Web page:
In the case of Philip II of Spain, absolute power did not corrupt, but it was disastrous. From the age of sixteen, in 1543, until his death in 1598, he controlled the world’s first global empire (a phrase of the time), on which, it was thought, the sun need never set.
Philip inherited Spain and its Empire, and annexed Portugal and its Empire, with their combined riches in Latin America, the Caribbean and the Philippines. The Netherlands, which became the thorn in his side he could not bear to extract, were given to him by his father, the Emperor Charles V, together with the Kingdom of Naples. He was the Duke of Milan, his nephew the Prince of Parma and his half-brother Don John of Austria – so useful at the Battle of Lepanto. In the Spanish tercios (on which Geoffrey Parker has written an earlier book) he had an irresistible army, and when an official in Macao wrote that ‘with less than 5,000 Spaniards Your Majesty could conquer these lands [China]’, and in the same year, 1583, the Bishop of Malacca proposed a similar destiny for Southeast Asia, they were probably both right; but Philip declined. Like Augustus, he just wanted to hold on to what he had, and hold on he did, fighting to retain every inch of the territory under his absolute and Catholic control, so that in the forty-two years of his reign there were only six months of peace.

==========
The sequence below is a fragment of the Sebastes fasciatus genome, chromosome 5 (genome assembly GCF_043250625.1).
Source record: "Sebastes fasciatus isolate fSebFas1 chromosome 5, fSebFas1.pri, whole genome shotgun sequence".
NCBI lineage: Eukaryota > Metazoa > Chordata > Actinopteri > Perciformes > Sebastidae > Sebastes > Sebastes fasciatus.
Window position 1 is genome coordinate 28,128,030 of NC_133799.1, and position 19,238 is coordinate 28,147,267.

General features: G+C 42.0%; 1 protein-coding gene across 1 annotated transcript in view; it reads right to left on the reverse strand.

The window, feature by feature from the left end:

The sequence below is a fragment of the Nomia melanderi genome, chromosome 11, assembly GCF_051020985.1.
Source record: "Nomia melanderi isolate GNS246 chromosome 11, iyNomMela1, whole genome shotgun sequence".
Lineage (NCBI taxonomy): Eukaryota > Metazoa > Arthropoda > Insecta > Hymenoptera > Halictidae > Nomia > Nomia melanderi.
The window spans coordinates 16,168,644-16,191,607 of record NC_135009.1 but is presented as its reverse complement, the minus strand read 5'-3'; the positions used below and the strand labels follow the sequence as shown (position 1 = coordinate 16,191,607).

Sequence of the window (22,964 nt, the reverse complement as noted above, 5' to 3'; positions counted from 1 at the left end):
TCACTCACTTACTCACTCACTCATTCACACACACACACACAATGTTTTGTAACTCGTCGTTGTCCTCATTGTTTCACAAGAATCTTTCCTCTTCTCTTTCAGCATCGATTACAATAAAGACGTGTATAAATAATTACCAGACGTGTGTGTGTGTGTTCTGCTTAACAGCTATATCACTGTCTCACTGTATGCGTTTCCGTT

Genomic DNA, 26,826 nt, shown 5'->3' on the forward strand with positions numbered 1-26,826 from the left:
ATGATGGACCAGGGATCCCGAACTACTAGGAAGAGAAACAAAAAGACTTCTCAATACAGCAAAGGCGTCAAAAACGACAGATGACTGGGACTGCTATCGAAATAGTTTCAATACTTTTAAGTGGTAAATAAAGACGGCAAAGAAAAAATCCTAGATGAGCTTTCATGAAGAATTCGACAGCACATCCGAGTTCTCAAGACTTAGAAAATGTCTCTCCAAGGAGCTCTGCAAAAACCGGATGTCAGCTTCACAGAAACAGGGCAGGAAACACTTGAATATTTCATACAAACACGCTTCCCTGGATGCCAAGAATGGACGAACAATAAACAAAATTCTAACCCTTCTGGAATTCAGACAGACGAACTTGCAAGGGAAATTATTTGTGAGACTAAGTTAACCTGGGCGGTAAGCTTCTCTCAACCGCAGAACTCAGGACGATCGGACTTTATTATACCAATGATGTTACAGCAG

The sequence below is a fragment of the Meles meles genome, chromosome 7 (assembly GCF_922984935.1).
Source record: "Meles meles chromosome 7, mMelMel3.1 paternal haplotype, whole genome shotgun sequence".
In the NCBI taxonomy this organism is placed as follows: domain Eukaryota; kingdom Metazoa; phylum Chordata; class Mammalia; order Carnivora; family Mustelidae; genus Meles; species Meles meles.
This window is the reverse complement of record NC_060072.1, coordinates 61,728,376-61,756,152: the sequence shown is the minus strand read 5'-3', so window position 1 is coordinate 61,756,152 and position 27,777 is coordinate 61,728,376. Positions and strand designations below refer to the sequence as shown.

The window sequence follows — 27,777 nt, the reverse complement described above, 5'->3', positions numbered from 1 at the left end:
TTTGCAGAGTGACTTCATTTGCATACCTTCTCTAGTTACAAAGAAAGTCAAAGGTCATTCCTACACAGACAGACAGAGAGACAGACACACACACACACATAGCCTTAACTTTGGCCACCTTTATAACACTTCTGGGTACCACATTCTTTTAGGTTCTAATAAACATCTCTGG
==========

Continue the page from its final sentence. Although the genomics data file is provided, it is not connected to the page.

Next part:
Philip justified the blood- and ducat-wasting in the Netherlands on the grounds that if he were to yield there, his other possessions would be encouraged to demand independence, a feeling echoed two centuries later by George III, in strangely similar language, contradicting Lord North over his American colonies: ‘It is